“A heuristic technique, often called simply a heuristic, is any approach to problem solving, learning, or discovery that employs a practical method not guaranteed to be optimal or perfect, but sufficient for the immediate goals. Where finding an optimal solution is impossible or impractical, heuristic methods can be used to speed up the process of finding a satisfactory solution. Heuristics can be mental shortcuts that ease the cognitive load of making a decision. Examples of this method include using a rule of thumb, an educated guess, an intuitive judgement, guesstimate, stereotyping, profiling, or common sense.” (Source: Wikipedia)
“In computer science, a heuristic is a technique designed for solving a problem more quickly when classic methods are too slow, or for finding an approximate solution when classic methods fail to find any exact solution. This is achieved by trading optimality, completeness, accuracy, or precision for speed. In a way, it can be considered a shortcut.” (Source: Wikipedia)
The objective of a heuristic algorithm is to apply a rule of thumb approach to produce a solution in a reasonable time frame that is good enough for solving the problem at hand. There is no guarantee that the solution found will be the most accurate or optimal solution for the given problem. We often refer the solution as “good enough” in most cases.
Heuristic Algorithms can be found in:
Let’s investigate a few basic examples where a heuristic algorithm can be used:
Based on this approach, can you think of how a similar approach could be used for an algorithm to play:
- Othello (a.k.a. Reversi Game)
- A Battleship game?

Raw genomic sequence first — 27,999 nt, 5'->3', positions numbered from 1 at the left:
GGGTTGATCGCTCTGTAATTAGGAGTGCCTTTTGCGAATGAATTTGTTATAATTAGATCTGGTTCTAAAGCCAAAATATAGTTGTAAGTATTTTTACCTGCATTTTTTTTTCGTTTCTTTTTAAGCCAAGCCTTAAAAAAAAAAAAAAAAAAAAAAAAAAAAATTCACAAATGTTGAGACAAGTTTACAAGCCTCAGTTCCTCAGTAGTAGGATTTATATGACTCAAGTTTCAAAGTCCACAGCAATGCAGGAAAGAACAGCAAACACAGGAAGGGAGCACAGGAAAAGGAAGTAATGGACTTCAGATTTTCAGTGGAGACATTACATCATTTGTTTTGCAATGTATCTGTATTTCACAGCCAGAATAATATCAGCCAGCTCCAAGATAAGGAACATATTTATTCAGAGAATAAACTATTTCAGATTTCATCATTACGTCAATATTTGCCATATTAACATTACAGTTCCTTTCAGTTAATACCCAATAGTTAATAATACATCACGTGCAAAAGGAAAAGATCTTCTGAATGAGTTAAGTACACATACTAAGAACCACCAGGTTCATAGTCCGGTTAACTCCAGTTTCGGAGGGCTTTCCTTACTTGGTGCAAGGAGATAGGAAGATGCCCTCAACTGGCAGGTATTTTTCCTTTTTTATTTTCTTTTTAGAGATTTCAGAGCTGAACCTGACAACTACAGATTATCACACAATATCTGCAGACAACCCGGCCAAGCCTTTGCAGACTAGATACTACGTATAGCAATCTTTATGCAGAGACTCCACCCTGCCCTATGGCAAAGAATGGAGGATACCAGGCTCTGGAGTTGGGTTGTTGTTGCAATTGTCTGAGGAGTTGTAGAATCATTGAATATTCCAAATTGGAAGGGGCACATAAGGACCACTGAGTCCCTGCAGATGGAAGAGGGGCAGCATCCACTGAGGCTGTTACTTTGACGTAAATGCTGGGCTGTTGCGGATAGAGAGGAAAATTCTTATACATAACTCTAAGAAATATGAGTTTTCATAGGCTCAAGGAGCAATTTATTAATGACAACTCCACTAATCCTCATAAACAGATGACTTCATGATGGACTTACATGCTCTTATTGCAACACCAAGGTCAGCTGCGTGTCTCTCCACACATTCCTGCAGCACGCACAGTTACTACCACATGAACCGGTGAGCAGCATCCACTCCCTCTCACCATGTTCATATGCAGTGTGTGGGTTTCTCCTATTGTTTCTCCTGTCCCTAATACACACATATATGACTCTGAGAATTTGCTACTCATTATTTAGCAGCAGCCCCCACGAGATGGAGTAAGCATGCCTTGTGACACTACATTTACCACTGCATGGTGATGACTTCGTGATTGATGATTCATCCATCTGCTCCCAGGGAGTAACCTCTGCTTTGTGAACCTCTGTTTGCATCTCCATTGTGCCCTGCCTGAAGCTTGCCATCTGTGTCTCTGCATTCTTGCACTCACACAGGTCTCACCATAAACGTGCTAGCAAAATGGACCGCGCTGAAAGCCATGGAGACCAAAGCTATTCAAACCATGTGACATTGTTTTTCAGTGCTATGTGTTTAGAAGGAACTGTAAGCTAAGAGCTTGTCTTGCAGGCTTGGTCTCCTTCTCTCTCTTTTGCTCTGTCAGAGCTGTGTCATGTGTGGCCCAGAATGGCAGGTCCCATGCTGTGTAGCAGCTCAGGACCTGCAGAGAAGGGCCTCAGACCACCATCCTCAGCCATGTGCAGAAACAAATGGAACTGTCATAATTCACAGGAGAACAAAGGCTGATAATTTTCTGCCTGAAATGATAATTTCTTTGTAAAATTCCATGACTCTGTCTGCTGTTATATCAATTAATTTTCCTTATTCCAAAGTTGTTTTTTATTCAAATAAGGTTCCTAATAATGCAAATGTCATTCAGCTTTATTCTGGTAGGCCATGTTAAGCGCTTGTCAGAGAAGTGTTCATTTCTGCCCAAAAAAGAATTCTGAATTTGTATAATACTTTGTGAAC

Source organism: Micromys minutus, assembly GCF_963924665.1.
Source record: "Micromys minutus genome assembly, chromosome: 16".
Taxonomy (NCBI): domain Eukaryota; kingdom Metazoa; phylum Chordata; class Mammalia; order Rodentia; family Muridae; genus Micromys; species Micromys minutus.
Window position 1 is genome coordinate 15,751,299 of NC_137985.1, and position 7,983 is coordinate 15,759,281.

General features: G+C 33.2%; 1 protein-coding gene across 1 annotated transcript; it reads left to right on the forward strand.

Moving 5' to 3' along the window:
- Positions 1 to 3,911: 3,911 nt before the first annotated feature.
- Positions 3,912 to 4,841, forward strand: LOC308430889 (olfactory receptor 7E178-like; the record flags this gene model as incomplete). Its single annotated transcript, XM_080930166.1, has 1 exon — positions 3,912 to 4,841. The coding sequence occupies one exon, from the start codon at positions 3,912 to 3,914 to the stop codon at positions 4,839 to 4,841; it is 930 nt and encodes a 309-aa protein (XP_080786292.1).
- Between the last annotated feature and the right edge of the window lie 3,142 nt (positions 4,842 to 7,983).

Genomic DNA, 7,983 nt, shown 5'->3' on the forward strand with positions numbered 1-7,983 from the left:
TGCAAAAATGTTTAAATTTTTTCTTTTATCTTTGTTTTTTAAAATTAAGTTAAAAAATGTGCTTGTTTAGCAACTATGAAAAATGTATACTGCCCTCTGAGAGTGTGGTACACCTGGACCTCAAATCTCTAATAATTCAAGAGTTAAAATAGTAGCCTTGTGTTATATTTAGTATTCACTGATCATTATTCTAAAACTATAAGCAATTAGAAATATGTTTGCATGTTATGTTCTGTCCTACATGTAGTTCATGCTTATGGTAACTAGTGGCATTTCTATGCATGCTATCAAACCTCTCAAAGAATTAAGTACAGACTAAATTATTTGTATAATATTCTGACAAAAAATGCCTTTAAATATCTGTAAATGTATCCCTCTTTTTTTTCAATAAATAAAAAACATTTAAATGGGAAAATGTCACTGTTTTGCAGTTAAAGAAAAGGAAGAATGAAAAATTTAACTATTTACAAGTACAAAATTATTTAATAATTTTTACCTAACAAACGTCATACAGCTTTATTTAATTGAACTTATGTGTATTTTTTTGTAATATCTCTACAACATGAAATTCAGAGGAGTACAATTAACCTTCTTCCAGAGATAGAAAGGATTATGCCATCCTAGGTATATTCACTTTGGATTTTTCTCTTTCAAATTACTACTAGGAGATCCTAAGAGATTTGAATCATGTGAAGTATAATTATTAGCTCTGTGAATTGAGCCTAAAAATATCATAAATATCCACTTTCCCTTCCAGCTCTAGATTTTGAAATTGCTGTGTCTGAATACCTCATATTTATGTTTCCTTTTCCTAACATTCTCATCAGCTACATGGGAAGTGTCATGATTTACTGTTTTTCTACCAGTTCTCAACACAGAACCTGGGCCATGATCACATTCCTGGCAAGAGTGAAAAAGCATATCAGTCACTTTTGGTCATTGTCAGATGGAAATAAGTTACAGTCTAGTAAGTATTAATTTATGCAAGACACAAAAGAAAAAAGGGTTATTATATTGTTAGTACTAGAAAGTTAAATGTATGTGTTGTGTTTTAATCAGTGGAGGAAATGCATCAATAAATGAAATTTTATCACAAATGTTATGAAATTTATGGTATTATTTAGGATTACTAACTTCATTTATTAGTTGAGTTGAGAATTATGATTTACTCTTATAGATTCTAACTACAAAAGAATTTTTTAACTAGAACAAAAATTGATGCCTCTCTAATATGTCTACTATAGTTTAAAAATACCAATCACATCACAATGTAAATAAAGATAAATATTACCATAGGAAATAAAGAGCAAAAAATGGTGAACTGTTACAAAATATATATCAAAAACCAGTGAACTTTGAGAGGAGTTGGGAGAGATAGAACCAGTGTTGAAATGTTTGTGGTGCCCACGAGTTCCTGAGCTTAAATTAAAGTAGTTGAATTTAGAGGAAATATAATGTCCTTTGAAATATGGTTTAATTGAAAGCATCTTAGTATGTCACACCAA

It is hence essential to use a heuristic approach to quickly discard some moves which would most likely lead to a defeat while focusing on moves that would seem to be a good step towards a win!
Let’s consider the above scenario when investigating all the possible moves for this white pawn. Can the computer make a quick decision as to what would most likely be the best option?
Heuristic approaches do not always give you the best solution. Can you explain how this could be the case with this scenario?
For instance in a game of Top Trumps, if your algorithm knows the average value of each card for each category, it will be able to select the criteria which is most likely going to win the round.
Alternatively, a machine learning algorithm could play the game and record and update statistics after playing each card to progressively learn which criteria is more likely to win the round for each card in the deck.
e.g. When using Google search a user types: “Raspeberry Pi Hardware” We can deduct that in this case Raspberry has nothing to do with the piece of fruit, so there is no need to give results on healthy eating, cooking recipes or grocery stores…
However if the user searches for “Raspeberry Pie ingredients”, we can deduct that the user is searching for a recipe and is less likely to be interested in programming blogs or computer hardware online shops.
You can compare two different algorithms used to find the shortest route from two nodes of a graph: